October 19, 2021

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Workforce Diversity: Analysis of Federal Data Shows Hispanics Are Underrepresented in the Media Industry

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<div>What GAO Found Hispanics are underrepresented in the media industry compared to their representation in the rest of the workforce, according to GAO's analysis of American Community Survey (ACS) data from the U.S. Census Bureau. In 2019, the most recent year data were available, Hispanics made up an estimated 12 percent of workers in the media industry, which includes film, television, publishing, and news, compared to an estimated 18 percent of workers in the rest of the workforce, which includes all other industries combined. Hispanic representation remained at an estimated 11 to 12 percent of the media industry workforce from 2014-2019, according to GAO's analysis of ACS data. The estimated percentage of Hispanic workers varied by media sector. In 2019, the estimated percentage of Hispanic workers ranged from 8 percent in the publishing subsector to 16 percent for the film and video industry subsector. Hispanic representation also varied by occupation. We analyzed ACS data on the race/ethnicity of workers in 13 media occupations and found, on average, about 11 percent of these workers were Hispanic. Equal Employment Opportunity Commission (EEOC) data for 2018, the most recent year data were available, provide a different breakout of occupations that further inform the racial and ethnic makeup of the media industry. According to Employer Information Reports (EEO-1) submitted by media companies to the EEOC, service worker positions—food service, cleaning service, personal service, and protective service—had the highest percentage of Hispanic workers (22 percent). Eight percent of professional positions in the media industry were held by Hispanics. Hispanics were least likely to work in first- and mid-level management positions (7 percent) and in senior/executive management positions (4 percent), according to media companies' reports to EEOC. Why GAO Did This Study The media industry plays an important role in educating and entertaining the public, but some have questioned the industry's commitment to workforce diversity, including for Hispanic workers. The U.S. Census Bureau collects employment and race/ethnicity information from individuals living in the U.S. EEOC collects data from employers on the race/ethnicity of their workers and which positions they hold. GAO was asked to review representation of Hispanics in the media industry, including in the film, television, and publishing industries. This report examines representation of Hispanics in the media industry and in specific media occupations. GAO analyzed workforce data, including the Census Bureau's annual American Community Survey data for 2014-2019 and EEOC annual Employer Information Reports for 2014-2018, the latest data available during GAO's review. For more information, contact Dawn Locke at (202) 512-7215 or locked@gao.gov.</div>

What GAO Found

Hispanics are underrepresented in the media industry compared to their representation in the rest of the workforce, according to GAO’s analysis of American Community Survey (ACS) data from the U.S. Census Bureau. In 2019, the most recent year data were available, Hispanics made up an estimated 12 percent of workers in the media industry, which includes film, television, publishing, and news, compared to an estimated 18 percent of workers in the rest of the workforce, which includes all other industries combined. Hispanic representation remained at an estimated 11 to 12 percent of the media industry workforce from 2014-2019, according to GAO’s analysis of ACS data.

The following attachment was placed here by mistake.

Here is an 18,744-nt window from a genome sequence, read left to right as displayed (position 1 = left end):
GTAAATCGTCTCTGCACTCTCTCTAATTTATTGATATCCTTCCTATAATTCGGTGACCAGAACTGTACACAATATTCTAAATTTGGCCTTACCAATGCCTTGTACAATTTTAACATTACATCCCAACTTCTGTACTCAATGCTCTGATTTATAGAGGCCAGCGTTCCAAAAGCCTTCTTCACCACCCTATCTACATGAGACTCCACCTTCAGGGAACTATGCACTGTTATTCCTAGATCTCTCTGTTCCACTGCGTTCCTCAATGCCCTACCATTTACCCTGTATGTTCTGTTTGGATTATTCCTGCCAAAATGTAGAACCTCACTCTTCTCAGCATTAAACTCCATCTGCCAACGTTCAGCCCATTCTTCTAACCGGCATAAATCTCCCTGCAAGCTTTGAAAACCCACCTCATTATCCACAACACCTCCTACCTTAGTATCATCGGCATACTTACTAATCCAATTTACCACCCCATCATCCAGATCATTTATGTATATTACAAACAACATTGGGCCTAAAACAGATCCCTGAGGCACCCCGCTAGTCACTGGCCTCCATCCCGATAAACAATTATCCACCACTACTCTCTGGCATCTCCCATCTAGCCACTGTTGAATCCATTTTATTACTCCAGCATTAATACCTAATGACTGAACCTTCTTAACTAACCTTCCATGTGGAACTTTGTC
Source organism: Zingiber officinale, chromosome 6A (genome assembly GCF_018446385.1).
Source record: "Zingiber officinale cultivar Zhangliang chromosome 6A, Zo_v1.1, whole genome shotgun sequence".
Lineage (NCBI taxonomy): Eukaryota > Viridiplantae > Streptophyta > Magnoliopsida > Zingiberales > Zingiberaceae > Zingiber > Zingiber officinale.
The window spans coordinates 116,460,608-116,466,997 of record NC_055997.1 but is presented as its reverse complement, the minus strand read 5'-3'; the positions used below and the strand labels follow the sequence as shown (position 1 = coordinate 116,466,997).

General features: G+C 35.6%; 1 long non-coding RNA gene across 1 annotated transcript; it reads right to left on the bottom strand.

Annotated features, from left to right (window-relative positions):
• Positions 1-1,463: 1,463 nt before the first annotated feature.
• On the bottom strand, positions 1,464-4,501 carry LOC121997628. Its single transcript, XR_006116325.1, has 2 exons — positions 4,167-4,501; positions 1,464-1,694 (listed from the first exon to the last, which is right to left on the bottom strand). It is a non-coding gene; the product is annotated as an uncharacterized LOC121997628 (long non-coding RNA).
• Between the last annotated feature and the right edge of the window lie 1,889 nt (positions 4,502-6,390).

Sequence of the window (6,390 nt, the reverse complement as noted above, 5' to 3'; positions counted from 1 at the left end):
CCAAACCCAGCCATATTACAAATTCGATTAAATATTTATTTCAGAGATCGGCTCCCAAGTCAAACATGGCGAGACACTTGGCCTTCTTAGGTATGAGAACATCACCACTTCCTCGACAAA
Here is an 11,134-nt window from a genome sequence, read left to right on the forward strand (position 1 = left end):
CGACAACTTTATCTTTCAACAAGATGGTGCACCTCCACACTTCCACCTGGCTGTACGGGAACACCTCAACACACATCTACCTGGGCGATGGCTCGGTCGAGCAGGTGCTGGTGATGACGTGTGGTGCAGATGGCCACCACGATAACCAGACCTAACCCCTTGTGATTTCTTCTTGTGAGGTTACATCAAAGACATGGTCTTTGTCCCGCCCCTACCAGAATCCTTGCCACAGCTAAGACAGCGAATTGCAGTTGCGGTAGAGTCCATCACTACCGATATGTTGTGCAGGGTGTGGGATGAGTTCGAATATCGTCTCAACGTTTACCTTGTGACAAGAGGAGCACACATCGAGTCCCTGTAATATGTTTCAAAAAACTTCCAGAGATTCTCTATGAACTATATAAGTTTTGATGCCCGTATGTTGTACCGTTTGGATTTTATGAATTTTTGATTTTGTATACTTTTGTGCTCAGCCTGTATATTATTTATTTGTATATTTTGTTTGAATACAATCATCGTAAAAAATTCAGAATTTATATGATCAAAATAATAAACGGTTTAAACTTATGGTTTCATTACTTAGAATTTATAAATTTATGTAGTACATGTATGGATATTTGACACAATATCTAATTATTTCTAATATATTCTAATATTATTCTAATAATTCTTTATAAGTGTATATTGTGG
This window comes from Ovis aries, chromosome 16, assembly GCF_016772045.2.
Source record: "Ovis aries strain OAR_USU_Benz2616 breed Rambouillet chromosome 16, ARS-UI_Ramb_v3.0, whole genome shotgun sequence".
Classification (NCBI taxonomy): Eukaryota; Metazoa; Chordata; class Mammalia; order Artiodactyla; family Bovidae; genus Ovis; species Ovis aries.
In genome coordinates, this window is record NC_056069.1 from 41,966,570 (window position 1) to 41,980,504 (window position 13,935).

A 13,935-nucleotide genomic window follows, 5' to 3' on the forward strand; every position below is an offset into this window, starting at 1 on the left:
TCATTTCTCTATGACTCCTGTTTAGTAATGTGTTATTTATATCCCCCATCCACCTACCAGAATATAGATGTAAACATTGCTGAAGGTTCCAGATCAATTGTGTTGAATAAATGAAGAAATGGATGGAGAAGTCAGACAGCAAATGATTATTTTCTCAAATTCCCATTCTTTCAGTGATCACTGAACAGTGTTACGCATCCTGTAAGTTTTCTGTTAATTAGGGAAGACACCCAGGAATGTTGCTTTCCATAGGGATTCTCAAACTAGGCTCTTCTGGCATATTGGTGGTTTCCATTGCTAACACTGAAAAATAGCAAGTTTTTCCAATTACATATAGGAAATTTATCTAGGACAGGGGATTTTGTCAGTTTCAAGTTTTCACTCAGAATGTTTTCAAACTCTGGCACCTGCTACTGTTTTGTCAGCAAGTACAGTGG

The estimated percentage of Hispanic workers varied by media sector. In 2019, the estimated percentage of Hispanic workers ranged from 8 percent in the publishing subsector to 16 percent for the film and video industry subsector.

Hispanic representation also varied by occupation. We analyzed ACS data on the race/ethnicity of workers in 13 media occupations and found, on average, about 11 percent of these workers were Hispanic. Equal Employment Opportunity Commission (EEOC) data for 2018, the most recent year data were available, provide a different breakout of occupations that further inform the racial and ethnic makeup of the media industry. According to Employer Information Reports (EEO-1) submitted by media companies to the EEOC, service worker positions—food service, cleaning service, personal service, and protective service—had the highest percentage of Hispanic workers (22 percent). Eight percent of professional positions in the media industry were held by Hispanics. Hispanics were least likely to work in first- and mid-level management positions (7 percent) and in senior/executive management positions (4 percent), according to media companies’ reports to EEOC.

Why GAO Did This Study

The media industry plays an important role in educating and entertaining the public, but some have questioned the industry’s commitment to workforce diversity, including for Hispanic workers. The U.S. Census Bureau collects employment and race/ethnicity information from individuals living in the U.S. EEOC collects data from employers on the race/ethnicity of their workers and which positions they hold. GAO was asked to review representation of Hispanics in the media industry, including in the film, television, and publishing industries.

This report examines representation of Hispanics in the media industry and in specific media occupations. GAO analyzed workforce data, including the Census Bureau’s annual American Community Survey data for 2014-2019 and EEOC annual Employer Information Reports for 2014-2018, the latest data available during GAO’s review.

For more information, contact Dawn Locke at (202) 512-7215 or locked@gao.gov.

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